We will be removing our T-Mobile SIM card and installing a Czech SIM card. Can we use call forwarding to receive any voicemails or text to our T-Mobile number?
You will pay for international calls if you do this.
You can install Google Hangouts on your phone (assuming it is a smart phone) to make free calls to US numbers, including your T-mobile number (and to landlines). When you call from Hangouts, you'll be calling like any other caller; you'd need to hit * (I think) at the voicemail prompt, then enter your access code to retrieve your voicemails. You can try this now before you get to Europe or before switching out your SIM.
If you want calls forwarded to your phone in Europe, you can do that too, if you want, but it's more complicated. You'd need to set up Google Voice too, which gives you an additional phone number that also works with Hangouts. In Hangouts, enable incoming calls. Then calls to your new Google Voice phone number will ring in Hangouts. Finally, set T-Mobile calls to forward to your Google number. (One caveat: if you use your T-Mobile number when setting up Google Voice, afterwards turn OFF call forwarding from Google Voice to your T-Mobile number. Then incoming calls will ring only in Hangouts.)
I might ask why you wish not to use your T-Mobile SIM in Europe? Unless you have a very old, grandfathered plan (or prepaid T-Mobile service) your T-Mobile plan should include a good international roaming plan with free unlimited 2G data, free texting, and 20 cents/minute calls. You can use both Google Hangouts as described above and WiFi Calling (if your phone supports it) to avoid the 20 cents/ minute call fee to call US numbers. Calls to European numbers will not be free, though.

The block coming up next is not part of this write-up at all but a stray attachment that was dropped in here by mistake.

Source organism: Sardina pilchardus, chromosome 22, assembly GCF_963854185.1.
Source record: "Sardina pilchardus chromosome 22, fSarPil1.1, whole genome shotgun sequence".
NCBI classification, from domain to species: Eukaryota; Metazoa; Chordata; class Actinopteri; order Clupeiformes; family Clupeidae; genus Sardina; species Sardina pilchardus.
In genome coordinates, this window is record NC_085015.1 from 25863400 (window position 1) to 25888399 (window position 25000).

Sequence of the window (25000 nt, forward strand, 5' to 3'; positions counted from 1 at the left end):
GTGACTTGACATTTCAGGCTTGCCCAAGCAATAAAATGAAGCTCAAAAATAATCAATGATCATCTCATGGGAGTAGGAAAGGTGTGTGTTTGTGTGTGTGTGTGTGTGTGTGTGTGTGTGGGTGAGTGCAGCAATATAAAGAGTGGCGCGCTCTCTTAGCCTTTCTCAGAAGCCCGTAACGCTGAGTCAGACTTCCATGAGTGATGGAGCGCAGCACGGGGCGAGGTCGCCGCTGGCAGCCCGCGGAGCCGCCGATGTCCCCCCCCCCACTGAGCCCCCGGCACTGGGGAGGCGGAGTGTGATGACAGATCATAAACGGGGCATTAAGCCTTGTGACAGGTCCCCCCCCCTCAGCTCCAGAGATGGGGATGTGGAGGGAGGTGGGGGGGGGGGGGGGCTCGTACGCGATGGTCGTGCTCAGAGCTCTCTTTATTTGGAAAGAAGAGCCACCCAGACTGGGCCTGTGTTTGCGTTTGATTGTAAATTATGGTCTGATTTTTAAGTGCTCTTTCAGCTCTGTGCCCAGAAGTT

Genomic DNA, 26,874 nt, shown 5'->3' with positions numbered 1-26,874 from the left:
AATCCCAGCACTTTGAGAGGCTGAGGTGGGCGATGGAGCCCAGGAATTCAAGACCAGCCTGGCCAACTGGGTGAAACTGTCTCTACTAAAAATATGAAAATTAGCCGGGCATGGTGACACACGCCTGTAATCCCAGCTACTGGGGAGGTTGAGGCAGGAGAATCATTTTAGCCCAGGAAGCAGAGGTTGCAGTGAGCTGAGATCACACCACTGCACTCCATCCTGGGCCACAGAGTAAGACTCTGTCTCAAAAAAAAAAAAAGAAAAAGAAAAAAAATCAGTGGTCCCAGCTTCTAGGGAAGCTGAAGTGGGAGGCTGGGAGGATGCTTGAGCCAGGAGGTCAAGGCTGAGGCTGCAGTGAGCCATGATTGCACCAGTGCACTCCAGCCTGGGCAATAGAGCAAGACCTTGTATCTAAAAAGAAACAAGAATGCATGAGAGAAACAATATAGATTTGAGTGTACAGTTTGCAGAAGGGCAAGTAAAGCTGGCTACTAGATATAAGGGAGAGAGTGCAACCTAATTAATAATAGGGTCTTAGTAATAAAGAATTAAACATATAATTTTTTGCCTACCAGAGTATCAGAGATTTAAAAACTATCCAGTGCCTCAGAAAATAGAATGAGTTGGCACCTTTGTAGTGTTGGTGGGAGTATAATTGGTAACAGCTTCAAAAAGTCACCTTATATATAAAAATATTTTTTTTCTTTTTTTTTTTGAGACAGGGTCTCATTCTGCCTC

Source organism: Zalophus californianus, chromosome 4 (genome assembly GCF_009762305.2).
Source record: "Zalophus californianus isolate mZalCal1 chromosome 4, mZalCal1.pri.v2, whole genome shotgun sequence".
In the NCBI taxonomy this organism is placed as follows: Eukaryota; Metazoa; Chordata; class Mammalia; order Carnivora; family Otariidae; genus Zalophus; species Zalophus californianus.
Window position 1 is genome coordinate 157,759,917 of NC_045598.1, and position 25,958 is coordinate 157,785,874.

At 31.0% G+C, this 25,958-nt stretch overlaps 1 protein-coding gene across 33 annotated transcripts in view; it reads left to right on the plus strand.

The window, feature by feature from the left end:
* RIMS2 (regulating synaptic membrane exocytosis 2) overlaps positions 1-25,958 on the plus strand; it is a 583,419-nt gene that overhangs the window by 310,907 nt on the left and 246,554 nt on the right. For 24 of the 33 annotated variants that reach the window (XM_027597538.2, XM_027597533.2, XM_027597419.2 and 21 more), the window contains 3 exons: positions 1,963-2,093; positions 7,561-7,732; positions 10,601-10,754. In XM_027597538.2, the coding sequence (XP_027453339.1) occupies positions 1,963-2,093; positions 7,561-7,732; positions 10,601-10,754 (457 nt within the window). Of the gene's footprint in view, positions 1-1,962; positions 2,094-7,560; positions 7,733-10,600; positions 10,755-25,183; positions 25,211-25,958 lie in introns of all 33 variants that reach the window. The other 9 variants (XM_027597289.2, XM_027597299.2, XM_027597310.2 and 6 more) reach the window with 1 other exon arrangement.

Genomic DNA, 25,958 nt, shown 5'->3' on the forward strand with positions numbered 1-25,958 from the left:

We will be gone for 9 1/2 months. T-Mobile will not allow us to use roaming for that amount of time. We will get a local SIM card, but would still like to be able to check for either texts or voice mail from those who are unaware we are gone.
Any ideas as to how we can check for voicemail or texts are greatly appreciated!
Thanks, Andrew. This sounds confusing, but probably is our best option!
OK, if you will be gone that long, then that makes sense.
I would DEFINITELY do the Google approach with Google Voice too in that case! That way, you can get incoming calls on your phone from the US in Hangouts, and people calling you can just call a US number instead of making an international call to a Czech number.
In fact, I'd go even one step further: port your T-Mobile number to Google Voice! Although Google Voice is free (which includes giving you an additional number, free but you can't pick your own), you can for a one-time $20 fee port your cell number to Google instead. So you could keep your old number and not need to keep paying for service while gone - just that one-time $20 fee. Calls would be all through Google, and in Europe, all through Hangouts.